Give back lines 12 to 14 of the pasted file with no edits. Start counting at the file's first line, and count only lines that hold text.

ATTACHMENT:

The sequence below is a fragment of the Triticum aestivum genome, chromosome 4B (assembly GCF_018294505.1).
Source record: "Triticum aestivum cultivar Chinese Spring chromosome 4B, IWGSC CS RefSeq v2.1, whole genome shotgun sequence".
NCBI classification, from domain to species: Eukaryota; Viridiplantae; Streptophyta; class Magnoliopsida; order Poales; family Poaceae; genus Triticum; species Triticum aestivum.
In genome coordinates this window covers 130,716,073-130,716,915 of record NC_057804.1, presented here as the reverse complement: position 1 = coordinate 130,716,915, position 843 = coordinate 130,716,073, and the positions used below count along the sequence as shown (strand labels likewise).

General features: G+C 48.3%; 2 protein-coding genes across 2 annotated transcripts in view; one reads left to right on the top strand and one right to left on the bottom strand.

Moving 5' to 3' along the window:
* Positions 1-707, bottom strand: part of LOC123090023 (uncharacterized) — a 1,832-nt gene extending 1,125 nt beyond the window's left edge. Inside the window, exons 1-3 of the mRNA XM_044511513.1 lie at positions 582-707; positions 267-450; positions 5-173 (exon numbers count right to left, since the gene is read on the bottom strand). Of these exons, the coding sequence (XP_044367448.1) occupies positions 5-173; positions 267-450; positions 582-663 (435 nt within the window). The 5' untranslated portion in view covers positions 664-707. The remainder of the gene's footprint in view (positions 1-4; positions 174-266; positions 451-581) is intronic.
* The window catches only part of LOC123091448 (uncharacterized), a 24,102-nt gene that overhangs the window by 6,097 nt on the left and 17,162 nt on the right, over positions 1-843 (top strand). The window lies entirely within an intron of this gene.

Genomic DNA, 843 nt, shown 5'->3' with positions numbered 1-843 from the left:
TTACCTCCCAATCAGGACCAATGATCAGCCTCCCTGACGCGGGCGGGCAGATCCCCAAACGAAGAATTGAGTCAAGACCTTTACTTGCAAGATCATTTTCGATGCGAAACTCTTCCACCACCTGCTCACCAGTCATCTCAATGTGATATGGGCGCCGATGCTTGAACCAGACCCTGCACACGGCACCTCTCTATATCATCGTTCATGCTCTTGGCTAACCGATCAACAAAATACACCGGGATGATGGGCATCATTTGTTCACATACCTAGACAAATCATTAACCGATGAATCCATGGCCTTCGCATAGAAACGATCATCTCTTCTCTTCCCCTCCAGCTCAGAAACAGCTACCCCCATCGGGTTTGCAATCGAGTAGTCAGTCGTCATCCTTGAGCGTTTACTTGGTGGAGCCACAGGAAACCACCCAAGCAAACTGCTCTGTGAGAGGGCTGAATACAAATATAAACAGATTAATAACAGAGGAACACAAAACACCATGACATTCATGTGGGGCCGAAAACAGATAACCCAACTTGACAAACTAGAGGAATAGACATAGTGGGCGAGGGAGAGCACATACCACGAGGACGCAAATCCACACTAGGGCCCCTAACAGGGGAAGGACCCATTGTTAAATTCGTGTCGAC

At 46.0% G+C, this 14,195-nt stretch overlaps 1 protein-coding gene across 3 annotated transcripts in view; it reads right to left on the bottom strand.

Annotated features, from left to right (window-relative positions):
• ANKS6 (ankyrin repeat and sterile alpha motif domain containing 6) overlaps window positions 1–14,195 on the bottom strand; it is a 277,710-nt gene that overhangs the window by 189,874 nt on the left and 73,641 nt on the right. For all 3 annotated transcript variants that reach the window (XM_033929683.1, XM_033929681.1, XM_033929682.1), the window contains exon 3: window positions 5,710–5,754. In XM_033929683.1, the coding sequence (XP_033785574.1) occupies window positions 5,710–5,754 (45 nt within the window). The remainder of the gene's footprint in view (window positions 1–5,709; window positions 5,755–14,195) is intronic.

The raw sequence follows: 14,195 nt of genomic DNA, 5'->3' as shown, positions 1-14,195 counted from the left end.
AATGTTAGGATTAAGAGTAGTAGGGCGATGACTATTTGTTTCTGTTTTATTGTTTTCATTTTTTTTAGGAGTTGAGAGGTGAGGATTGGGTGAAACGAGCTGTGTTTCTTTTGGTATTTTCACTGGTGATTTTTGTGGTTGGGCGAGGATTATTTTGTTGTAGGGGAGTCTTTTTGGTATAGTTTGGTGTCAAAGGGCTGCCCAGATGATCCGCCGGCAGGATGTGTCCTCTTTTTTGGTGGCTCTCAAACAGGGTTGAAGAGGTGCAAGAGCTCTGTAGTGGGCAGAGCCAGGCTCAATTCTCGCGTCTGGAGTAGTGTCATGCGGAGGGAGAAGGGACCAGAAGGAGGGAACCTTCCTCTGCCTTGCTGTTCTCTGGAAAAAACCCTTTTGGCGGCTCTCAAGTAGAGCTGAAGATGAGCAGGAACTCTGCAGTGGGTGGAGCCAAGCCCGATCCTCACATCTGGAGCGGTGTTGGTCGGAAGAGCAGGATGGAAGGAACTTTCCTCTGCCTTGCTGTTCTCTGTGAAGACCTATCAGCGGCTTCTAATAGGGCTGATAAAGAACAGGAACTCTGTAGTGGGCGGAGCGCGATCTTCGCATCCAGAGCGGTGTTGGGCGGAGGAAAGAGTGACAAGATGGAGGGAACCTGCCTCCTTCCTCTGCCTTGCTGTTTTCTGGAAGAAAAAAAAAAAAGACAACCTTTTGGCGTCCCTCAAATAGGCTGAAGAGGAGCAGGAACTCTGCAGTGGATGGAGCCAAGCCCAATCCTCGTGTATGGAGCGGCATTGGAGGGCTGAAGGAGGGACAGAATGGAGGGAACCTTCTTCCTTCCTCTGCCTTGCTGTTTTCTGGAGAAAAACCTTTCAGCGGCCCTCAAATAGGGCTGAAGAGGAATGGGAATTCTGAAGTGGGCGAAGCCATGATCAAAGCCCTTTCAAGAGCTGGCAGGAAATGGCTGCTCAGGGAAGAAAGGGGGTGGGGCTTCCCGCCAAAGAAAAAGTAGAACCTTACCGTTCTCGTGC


Annotated features, from left to right (window-relative positions):
• ANKS6 (ankyrin repeat and sterile alpha motif domain containing 6) overlaps window positions 1–14,195 on the bottom strand; it is a 277,710-nt gene that overhangs the window by 189,874 nt on the left and 73,641 nt on the right. For all 3 annotated transcript variants that reach the window (XM_033929683.1, XM_033929681.1, XM_033929682.1), the window contains exon 3: window positions 5,710–5,754. In XM_033929683.1, the coding sequence (XP_033785574.1) occupies window positions 5,710–5,754 (45 nt within the window). The remainder of the gene's footprint in view (window positions 1–5,709; window positions 5,755–14,195) is intronic.

The raw sequence follows: 14,195 nt of genomic DNA, 5'->3' as shown, positions 1-14,195 counted from the left end.